środa, 31 maja 2017

GeeCon part two

A little late (almost two weeks!) but finally completed. Second day of GeeCon (https://www.geecon.org/). How was it? Continue reading to find out.

Improving Java EE with reactive - Ondrej Mihalyi

The presenter started with an outlook of what "reactive" in terms of a web application really means. The idea he focused on was that in order to improve the latency, execution of a request should not block - never, even on I/O. Also, in order to utilise the resources (CPU) as efficiently as possible, there should be ideally as many threads running as there are cores in the system. In a typical, J2EE based application, there goals are impossible to achieve, as each request is served completely by a separate thread which blocks if there is eg a dependent service or a DB call. There are however libraries that can help to make such application more "reactive". In his demo application ("cargo"), Ondrej showed how to use built-in Java 8 CompletableFuture or external RxJava (https://github.com/ReactiveX/RxJava) observables in order to avoid blocking the execution thread. He also mentioned (although he was short on time) that the UI part should be improved as well by using technologies like WebSockets or CDI events.
Whole presentation was quite good content-wise. It was nice to learn how a performance can be improved in an existing application by refactoring it to use some "reactive" stuff. The presenter could improve a bit on a technical side. Keeping an eye on the clock and minimising "live coding" favouring ready, refactored examples would make whole presentation better from reception point of view.

Reactive Spring - Josh Long 

START. DOT SPRING. DOT IO. I could write that this was the second "reactive" presentation, taking on the topic from new Spring library perspective. But no, this was not an ordinary presentation. This was a show. A Josh show. The topic itseflf is very interesting and the Spring implementations are interesting (and impressive) as well. Reactive versions of repositories (Mongo DB implementation here), Reactive Streams (Subscriber, Publisher, Processor) and Reactor (Flux, Mono) concepts, Web Sockets or Server Sent Events for publishing. They even have (in the upcoming release) a reactive, non-blocking security! I had however a strong impression that Josh would be able to make an interesting and involving presentation on any topic... even PHP ;-) Besides strong interest in the Spring reactive what took out of the presentation is - START. DOT SPRING. DOT IO! :-D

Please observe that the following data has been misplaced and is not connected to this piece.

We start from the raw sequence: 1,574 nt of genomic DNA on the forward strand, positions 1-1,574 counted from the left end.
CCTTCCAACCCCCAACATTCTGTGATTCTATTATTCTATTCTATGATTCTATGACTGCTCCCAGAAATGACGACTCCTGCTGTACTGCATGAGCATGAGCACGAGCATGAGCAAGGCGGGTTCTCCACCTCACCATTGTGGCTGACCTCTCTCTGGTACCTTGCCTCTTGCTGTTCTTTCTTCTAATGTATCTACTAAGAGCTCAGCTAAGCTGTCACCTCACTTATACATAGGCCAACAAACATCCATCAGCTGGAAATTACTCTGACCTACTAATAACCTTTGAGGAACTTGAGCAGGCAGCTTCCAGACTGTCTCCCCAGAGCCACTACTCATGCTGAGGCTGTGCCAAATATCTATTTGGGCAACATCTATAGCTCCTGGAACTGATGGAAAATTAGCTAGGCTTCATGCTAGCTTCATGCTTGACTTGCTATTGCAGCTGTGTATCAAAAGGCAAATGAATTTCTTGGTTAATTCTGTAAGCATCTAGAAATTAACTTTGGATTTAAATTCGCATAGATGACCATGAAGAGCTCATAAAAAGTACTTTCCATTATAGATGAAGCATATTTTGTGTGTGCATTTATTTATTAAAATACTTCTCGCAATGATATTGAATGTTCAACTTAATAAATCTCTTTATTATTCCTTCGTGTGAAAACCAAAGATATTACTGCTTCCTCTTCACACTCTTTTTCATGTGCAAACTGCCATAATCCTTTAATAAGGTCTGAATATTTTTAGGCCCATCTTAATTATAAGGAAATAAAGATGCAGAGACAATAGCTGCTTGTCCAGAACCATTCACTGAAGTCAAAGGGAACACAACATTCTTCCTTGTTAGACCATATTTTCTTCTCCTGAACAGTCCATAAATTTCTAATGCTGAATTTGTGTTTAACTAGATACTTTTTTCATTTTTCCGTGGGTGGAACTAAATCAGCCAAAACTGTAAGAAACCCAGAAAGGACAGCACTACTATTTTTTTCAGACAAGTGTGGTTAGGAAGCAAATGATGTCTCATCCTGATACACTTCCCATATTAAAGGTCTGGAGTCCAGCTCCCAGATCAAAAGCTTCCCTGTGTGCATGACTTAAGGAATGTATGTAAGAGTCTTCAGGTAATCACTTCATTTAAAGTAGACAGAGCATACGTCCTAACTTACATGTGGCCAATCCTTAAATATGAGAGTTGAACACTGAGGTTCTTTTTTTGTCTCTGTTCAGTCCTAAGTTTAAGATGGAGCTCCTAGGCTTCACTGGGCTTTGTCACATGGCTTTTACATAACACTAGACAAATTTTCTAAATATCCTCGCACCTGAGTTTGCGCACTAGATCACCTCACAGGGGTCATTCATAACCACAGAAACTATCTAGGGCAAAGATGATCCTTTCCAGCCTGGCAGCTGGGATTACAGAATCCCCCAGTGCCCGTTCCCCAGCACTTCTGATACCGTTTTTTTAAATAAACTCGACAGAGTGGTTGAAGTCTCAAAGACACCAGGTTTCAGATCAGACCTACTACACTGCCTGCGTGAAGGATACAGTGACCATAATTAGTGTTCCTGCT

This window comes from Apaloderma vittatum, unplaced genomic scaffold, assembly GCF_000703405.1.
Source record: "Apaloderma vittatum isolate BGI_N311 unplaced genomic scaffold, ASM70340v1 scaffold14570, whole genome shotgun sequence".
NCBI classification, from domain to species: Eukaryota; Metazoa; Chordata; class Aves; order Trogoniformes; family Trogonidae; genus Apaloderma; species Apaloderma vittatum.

Microservices - stages of maturity - Jarosław Pałka / Jakub Marchwicki

The multi-threaded presentation run on two cores in parallel ;-) It was a mixed one - a bit about the main topic (microservices), a bit about a working in a tech organisation. The microservices-oriented part dealt a bit with such principles as being event-driven (publish, publish, publish!) and asynchronous, even in terms of application logging. Also, the Customer Driven Contracts for better APIs were mentioned. The message from the presenters here was that many of the microservices world ideas can be applied to the world of monoliths. The organisation-oriented part was, from my point of view, much more interesting. Jarek and Jakub said many things that may seem obvious, but need to be stated aloud from time to time, just to remind everyone about them. Amon others, the words of wisdom I remembered from the presentation were:
- legacy products - usually nobody to work with these, but usually these are the ones that bring MONEY!
- 3rd Newtonian law of management - if you push people, they will push back even harder
- ignoring the infrastructure is a wide road to failure
- developers should be assigned responsibilities, not roles
- during development focus should be on building a resilient system, not a perfect one
- in general, it's better to fix what's failing than on blaming others (famous "witch hunt")
- never ever do any manual changes on production - if you need to, your product is crap ;-)
Overall, I liked the presentation, especially that my work experience results in similar conclusions as voiced by Jarek and Jakub.

Consumer-Driven Contracts to enable API evolution - Marcin Grzejszczak

Consumer-Driven Contracts is the pattern to enable service evolution, as described by Martin Fowler (https://martinfowler.com/articles/consumerDrivenContracts.html). In his presentation Marcin focused on how CDC can be enabled for a web application using Spring project called Spring Cloud Contract (http://cloud.spring.io/spring-cloud-contract/spring-cloud-contract.html). The idea behind is quite simple - allow writing Contract on an API using a statically typed Groovy DSL, that can be later on automagically converted into stubs used for (client) intergration testing (in a most hyped microservices architecture ;) ). As an added bonus, the same tool will generate (server) acceptance tests out of the same Contracts.
To make long story short - easier decoupling of services for testing and less boilerplate code provided by one nice tool. I like that! :-)

To sum up - this year's edition of GeeCon was both entertaining and educational. I learned few new things, I met some friends from good old days, I ate some cookies. One of the most important aspects for me was an opportunity to see how different things are done in different companies. Having a broader overview is never a bad thing!

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